You are incorrect when you state that Dhritarashtra nominated Pandu to be king instead. It was the elders of the family (Bhishma and the gurus) who annointed Pandu king first. The Kingdom was never Dhritarashtra’s to hand over at that point.

    Therefore it is also incorrect to state that there are no doubts about Su/Duryodhana’s claim to the throne. There are plenty of doubts over it, and the doubts are what make the conundrums in the epic morally ambiguous.

    The author needed to paint falsehoods and ambiguities as facts in order to justify his book. You’re falling hook line and sinker for those deceptions.

    1. Thank you for pointing them out.

      That said, I should point out that I am basing my review on the sources acquired from the internet and the book in question, and the points raised by you have been in the form of, what is it, ambiguity as you say so yourself. I cannot, and dare not, hold myself to be an authority, no matter how remote, on a subject as vast The Mahabharata.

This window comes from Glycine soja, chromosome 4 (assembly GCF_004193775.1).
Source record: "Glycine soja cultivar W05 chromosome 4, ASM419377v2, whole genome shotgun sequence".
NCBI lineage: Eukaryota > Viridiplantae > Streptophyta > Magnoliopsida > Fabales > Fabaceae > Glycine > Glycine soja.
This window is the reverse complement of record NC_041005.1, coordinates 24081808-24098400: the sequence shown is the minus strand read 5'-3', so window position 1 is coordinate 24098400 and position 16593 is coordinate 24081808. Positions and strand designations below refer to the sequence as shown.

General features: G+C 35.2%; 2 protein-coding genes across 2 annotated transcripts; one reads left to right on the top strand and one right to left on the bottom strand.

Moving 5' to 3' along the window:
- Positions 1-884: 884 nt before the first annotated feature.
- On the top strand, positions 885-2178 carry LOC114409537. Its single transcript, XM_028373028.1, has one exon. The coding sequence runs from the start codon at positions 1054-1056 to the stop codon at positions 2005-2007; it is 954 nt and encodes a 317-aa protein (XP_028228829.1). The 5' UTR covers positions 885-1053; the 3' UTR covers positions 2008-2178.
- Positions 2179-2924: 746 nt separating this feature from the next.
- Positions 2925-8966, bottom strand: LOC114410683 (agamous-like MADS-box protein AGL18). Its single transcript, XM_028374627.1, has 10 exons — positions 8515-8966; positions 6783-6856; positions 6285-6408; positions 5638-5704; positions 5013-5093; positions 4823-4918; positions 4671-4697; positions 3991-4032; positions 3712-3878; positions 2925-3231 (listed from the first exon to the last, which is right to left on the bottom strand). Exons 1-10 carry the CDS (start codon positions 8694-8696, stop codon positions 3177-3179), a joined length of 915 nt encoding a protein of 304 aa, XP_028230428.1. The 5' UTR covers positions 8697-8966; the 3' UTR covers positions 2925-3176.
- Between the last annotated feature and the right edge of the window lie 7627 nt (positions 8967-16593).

As for the author painting falsehoods and ambiguities, I cannot say much to that aspect apart from maintaining silence over something that I am not very versed with. But, did you not yourself point these conundrums as “ambiguities”? Hence, a parallel interpretation is bound to be borne, wouldn’t you think?

      Thanks a lot pointing out the issues but we, as reviewers, are only reviewing a book; not a mythology.

  2. It is the moral ambiguities that leave the epic open to parallel interpretations. However there is absolutely no ambiguity over the chronology of events in question. It is not a matter of ambiguity that Pandu was crowned king before Dhritharashtra, and it was a decision left to the elders of the family. This is a matter of record and it would require a highly inventive mind to falsify this in an attempt to justify an alternative narrative. You will not find an authoritative record of the epic that subverts this turn of events, just as you will not find an authoritative record that has Arjuna perishing at the hands of Karna.